Welcome to Edition 5.06 of the Rocket Report! The big news this week is Northrop Grumman’s deal with both Firefly and SpaceX to make sure it can continue flying Cygnus spacecraft to the International Space Station. This is a bold move that draws upon the deep US commercial space industry in order to meet NASA’s needs in space. It is great to see this kind of cooperation in the aerospace community.
As always, we welcome reader submissions, and if you don’t want to miss an issue, please subscribe using the box below (the form will not appear on AMP-enabled versions of the site). Each report will include information on small-, medium-, and heavy-lift rockets as well as a quick look ahead at the next three launches on the calendar.
Astra pivots to larger rocket. Astra will shift away from its previous mantra of being lean in terms of staffing, moving at breakneck speed, and tolerating some failure in launch vehicles, Ars reports. It will also go bigger in terms of its rocket size. “First, we’ve increased the payload capacity target for launch system 2.0 from 300 kg to 600 kg,” CEO Chris Kemp said. “Second, we’re working with all of our launch service customers to re-manifest on launch system 2.0. As such, we will not have any additional flights in 2022. And third, we’re increasing investments in testing and qualification.”
Starter rocket a non-starter … The company announced the change in strategy after five failures in seven attempts to launch its smaller starter booster, Rocket 3.3. Kemp said Astra plans to conduct test launches of its new, larger rocket next year, but it cannot commit to starting commercial service with the rocket in 2023. It is unclear whether Astra has the finances to survive one to two years of development work. Astra reported a net loss of $168 million during the first half of 2022, with revenues of just $6.5 million. Meanwhile, the company has cash and marketable securities of about $200 million on hand. (submitted by Ken the Bin)
India’s SSLV fails in debut launch. India’s space agency said Sunday the inaugural demonstration flight of the country’s new Small Satellite Launch Vehicle failed to place two satellites into their targeted low Earth orbit, Spaceflight Now reports. The early phases of the mission went according to plan, according to the Indian Space Research Organization. But the launch team was unable to confirm the final stage of the rocket completed its job of placing two small satellites into orbit.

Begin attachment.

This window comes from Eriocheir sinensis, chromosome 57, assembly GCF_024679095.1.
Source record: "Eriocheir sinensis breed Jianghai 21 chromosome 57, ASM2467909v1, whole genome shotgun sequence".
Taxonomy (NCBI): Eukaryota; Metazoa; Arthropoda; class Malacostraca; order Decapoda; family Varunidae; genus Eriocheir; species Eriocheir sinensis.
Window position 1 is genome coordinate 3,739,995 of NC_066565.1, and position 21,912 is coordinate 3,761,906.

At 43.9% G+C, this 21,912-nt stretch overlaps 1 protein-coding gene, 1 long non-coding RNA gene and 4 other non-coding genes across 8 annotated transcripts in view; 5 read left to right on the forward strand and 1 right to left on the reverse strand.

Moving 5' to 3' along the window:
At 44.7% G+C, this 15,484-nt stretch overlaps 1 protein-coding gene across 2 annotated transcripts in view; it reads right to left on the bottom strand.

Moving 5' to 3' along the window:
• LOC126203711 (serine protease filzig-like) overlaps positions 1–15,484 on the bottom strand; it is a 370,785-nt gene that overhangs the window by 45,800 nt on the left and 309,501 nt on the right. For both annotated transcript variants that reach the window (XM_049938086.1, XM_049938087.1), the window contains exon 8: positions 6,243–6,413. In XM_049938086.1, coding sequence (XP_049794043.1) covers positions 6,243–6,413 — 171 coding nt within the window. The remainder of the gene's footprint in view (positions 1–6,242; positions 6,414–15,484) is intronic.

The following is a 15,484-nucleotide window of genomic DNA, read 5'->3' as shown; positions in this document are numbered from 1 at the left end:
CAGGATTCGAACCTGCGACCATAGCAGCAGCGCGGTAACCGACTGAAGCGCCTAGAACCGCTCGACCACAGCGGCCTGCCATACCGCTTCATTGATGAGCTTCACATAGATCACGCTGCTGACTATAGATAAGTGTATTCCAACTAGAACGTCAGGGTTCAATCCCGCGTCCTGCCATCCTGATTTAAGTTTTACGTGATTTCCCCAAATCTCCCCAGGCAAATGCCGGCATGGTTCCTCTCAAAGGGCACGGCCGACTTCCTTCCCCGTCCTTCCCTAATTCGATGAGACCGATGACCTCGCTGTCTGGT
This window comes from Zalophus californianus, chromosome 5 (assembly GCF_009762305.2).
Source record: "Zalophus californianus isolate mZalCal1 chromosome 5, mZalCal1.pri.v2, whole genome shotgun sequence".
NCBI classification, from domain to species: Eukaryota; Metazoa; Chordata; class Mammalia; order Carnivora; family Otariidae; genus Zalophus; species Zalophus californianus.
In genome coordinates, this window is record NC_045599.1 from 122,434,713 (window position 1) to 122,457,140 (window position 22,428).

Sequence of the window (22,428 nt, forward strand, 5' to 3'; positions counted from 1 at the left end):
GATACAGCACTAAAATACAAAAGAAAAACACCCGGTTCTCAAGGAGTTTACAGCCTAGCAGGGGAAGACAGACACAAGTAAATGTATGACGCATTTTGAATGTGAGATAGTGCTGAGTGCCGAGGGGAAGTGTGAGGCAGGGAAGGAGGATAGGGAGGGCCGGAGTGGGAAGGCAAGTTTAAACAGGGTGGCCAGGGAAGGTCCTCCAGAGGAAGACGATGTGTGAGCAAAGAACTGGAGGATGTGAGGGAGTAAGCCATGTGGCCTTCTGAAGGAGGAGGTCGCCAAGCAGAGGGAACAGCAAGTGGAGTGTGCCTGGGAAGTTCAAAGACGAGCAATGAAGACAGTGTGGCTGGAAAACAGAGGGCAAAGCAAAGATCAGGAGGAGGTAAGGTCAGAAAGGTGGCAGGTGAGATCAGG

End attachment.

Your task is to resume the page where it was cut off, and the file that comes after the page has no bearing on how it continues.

Back at it soon … The problem appears to have been due to a sensor issue on the fourth stage that caused a premature shutdown. As a result, the two small satellites were injected into an orbit with a perigee of just 76 km. ISRO developed the Small Satellite Launch Vehicle to join the fleet of Indian rockets that include the Geosynchronous Satellite Launch Vehicle Mk.3, GSLV Mk.2, and the Polar Satellite Launch Vehicle. With a production cost of $4 million, the rocket is aimed to compete with Western commercial smallsat launchers. (submitted by EllPeaTea and Ken the Bin)
Rocket Lab cadence driven by market demand. The Electron vehicle has been in service for half a decade now, and the company can build a new one every 18 days, says Rocket Lab CEO Peter Beck. “We invested a tremendous amount in all of the systems and processes to be able to do that,” Beck said in an interview with Ars. “All of our production systems are really mature.” The company could build even more Electrons than this, if needed. But there is not the customer demand or readiness at this point, Beck said.
A niche market … “The reality is that we built everything to be able to launch once a week,” Beck said. “Everything in the factory is designed to be able to process and push through one rocket a week. So from an infrastructure perspective, we can do that. And from a system’s perspective, we can do that. It would just require a larger workforce. But the reality is that it’s the market that’s the driver. For us, our cadence today is 100 percent driven by market demand.”
NASA looking for new ride for TROPICS mission. Astra’s decision to retire the Rocket 3.3 vehicle has left four small NASA satellites stranded. Although the first two TROPICS cubesats were lost after a June 12 launch failure on a Rocket 3.3 vehicle, four additional TROPICS cubesats were due to launch on two Rocket 3.3 vehicles. With this rocket no longer available, NASA is looking for alternative options to launch the remaining TROPICS cubesats, Space News reports.
Probably not Astra … “We are still looking for a ride and, once the ride is found, we’ll launch it,” said Sachidananda Babu, a program manager in NASA’s Earth science division, during a NASA town hall meeting at the Small Satellite Conference. Astra said it was working with NASA to launch the cubesats on its new, larger launch vehicle, but that rocket may be overpowered for the smallsats. (And it may not be ready until at least 2024). Agency sources said Astra’s announcement that the company was discontinuing the Rocket 3.3 took them by surprise. Switching vehicles poses cost and schedule challenges that NASA is still studying.